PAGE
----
SAL/ON

A Blog of Seattle Arts & Lectures

Faces of SAL: Sherry Prowda, Founder of SAL

By Gabriela Denise Frank Sherry Prowda, the founder of Seattle Arts & Lectures (SAL), never used the word synchronicity when she unfolded SAL’s origin story for me, but it hovered over our conversation. Instead, she spoke of fortune and luck, gifts and generosity, even signs from the gods. When I asked how SAL began, she […]

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Bookshop Superheroes: Phinney Books

As we approach the anniversary of the start of the pandemic in our region, we are reflecting back on the year that has passed. And we know this for sure: bookstore workers and owners have been absolute essential workers—heroes on the frontlines of our mental health. After those first months when reading felt really hard, […]

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“How to Ask a Question” by Christian Adams

1 Trail blazing through his work, a student loses himself to the sound of thoughts and inquiries echoing throughout his skull, disregarding exchanged pleasantries passing by that would only encave him. 2 Blindly wandering the streets, a child loses themselves, taking their time getting home, asking the question of where it ever was, if they […]

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A Letter from Melanie and Conner

Dear SAL community, As you learned last week, Ruth will be leaving SAL at the end of April to become the next Executive Director of the National Book Foundation. On behalf of the Board, we thank Ruth for her work over the past 8 years. SAL is strong and stable, with a talented leadership team and staff, an […]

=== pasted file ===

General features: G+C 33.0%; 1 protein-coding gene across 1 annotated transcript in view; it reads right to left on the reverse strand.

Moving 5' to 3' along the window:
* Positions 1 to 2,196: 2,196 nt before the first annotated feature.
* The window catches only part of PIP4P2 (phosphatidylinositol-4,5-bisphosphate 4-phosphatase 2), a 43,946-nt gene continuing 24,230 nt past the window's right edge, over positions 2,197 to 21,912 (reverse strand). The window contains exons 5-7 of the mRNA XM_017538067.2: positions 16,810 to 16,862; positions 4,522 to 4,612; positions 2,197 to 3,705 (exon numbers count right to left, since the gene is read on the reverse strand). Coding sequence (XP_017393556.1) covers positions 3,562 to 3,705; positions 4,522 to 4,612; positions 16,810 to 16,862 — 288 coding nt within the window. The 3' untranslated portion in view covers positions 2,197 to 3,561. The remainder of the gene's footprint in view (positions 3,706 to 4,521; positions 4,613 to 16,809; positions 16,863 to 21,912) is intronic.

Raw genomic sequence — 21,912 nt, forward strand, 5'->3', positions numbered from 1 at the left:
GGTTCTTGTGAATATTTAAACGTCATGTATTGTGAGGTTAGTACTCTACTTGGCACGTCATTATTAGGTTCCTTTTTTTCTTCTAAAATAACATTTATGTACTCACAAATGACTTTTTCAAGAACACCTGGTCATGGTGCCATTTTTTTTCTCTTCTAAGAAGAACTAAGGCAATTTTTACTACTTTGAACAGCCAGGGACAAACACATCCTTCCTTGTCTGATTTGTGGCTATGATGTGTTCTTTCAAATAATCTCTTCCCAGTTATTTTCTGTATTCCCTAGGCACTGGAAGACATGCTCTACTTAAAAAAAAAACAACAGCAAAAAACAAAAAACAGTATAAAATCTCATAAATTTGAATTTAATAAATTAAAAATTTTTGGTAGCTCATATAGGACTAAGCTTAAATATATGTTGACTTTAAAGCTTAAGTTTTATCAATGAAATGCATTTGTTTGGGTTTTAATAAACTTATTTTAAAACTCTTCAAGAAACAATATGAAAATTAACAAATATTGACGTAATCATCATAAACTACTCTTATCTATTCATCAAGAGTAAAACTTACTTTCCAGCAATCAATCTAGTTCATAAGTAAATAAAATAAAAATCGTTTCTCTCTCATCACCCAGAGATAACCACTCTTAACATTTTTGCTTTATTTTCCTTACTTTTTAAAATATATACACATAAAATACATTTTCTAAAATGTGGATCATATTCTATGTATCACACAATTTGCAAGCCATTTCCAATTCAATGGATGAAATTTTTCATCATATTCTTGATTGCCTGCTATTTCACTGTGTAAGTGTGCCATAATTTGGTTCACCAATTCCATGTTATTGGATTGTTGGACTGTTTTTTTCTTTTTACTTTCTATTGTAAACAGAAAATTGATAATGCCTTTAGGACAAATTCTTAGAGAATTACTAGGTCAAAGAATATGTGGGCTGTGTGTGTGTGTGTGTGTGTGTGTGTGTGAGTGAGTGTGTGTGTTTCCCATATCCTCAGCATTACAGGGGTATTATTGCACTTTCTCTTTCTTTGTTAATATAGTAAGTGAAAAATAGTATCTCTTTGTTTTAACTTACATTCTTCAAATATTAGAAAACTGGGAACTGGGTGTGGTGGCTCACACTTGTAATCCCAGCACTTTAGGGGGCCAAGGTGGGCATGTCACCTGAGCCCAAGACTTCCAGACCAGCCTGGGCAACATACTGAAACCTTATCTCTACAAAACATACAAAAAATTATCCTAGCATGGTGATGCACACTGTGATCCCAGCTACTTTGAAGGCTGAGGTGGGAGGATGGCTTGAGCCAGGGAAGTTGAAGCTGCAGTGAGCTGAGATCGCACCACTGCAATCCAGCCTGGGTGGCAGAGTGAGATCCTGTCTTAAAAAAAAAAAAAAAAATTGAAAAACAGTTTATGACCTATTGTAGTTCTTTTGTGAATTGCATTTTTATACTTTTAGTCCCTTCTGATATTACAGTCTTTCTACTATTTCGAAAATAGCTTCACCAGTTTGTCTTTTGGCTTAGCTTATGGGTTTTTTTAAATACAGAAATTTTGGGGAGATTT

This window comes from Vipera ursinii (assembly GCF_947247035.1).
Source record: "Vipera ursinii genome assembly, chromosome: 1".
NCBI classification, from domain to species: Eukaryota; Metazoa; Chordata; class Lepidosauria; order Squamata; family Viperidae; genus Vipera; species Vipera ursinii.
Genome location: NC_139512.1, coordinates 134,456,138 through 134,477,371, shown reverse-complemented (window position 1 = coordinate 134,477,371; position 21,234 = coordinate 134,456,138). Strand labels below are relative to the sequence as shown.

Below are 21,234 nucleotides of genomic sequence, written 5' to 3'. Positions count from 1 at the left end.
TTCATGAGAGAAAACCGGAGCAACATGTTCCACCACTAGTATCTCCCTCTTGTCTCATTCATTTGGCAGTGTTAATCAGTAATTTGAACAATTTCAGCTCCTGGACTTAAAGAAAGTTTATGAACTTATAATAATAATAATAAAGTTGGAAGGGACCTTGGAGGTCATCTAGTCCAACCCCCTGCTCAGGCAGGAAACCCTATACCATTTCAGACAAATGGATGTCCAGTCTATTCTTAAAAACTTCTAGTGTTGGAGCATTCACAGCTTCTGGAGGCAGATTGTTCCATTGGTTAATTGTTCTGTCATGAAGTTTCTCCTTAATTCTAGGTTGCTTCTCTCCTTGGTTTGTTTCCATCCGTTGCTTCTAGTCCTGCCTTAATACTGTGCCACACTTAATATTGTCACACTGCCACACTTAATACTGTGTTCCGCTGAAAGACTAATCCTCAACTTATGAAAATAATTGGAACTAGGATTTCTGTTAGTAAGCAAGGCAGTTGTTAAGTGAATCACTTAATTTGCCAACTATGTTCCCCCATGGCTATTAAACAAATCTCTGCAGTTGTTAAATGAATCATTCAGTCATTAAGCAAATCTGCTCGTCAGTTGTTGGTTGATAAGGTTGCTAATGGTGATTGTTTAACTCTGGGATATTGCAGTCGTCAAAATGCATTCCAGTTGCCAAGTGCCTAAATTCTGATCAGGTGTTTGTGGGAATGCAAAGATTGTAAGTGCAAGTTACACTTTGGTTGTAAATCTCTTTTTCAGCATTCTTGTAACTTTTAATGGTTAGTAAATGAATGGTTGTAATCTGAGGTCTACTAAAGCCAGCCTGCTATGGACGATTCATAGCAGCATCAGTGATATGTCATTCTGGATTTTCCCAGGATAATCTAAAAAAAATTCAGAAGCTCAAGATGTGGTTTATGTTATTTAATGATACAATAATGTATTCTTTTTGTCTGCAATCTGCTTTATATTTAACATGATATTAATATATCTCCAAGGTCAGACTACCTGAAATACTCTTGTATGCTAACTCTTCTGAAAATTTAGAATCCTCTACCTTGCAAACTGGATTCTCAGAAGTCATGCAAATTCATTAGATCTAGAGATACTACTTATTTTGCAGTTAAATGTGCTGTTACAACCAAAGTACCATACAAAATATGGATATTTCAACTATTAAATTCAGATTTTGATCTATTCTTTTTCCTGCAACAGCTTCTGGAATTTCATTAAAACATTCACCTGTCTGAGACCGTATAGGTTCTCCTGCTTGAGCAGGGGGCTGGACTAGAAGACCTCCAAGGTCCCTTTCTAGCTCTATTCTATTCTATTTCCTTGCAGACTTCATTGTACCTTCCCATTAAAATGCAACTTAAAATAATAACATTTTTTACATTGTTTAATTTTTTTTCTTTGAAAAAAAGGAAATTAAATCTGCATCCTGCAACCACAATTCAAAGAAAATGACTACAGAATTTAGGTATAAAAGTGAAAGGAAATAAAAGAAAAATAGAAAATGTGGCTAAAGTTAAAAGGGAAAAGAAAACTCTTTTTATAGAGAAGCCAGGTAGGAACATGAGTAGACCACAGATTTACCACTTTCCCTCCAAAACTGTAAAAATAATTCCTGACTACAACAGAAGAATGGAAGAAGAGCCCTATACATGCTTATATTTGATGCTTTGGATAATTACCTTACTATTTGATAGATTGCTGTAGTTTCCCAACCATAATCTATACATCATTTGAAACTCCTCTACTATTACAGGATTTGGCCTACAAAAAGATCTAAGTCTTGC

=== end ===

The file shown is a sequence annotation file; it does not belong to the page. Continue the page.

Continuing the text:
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On Love: Book Recommendations from the SAL Staff

What books about love do you love? Lately, the staff at Seattle Arts & Lectures have been sharing and chatting a lot about this essay by Matthew Salesses, which came out this past August. In it, Salesses scrutinizes the popular belief that literary fiction gives rise to empathy in readers—and whether empathy can even be […]

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News from SAL’s Executive Director

Dear friends, I am writing with news that is deeply bittersweet. As you may have seen today, at the end of April, I will leave SAL to become the next Executive Director of the National Book Foundation. While I am thrilled to get to continue championing books and reading on a national scale, I will […]

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“Somewhere” by Kai Ryan

Somewhere, deep in the valley, I sit in the darkness. I am reading; it is intriguing. As I sit reading, the words seem to fly off the page and into the night sky. The words seem to illuminate the meadow, illuminate the meadow in which I sit. The words seem to dig down deep inside […]

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What’s Worth Retelling: A WITS Intern Reflects on Madeline Miller’s Event

Zoë Mertz is a University of Washington student doing a remote internship with the Writers in the Schools program at SAL. After attending SAL’s recent Literary Arts Series event with Madeline Miller on January 27, Zoë reflects on her own obsession with retelling and adapting classic tales, as well as the anxiety—and the creative power—that […]

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“The Giant Chicken” by Samara Kingfisher

At a word, we jump, run, and jostle our way to a far corner, vying for a spot on the cushioned couch instead of the cold floor. We attempt to be quiet and hold in our laughter as we peek over the edge of the couch towards the door amidst scolding words from our teacher. […]

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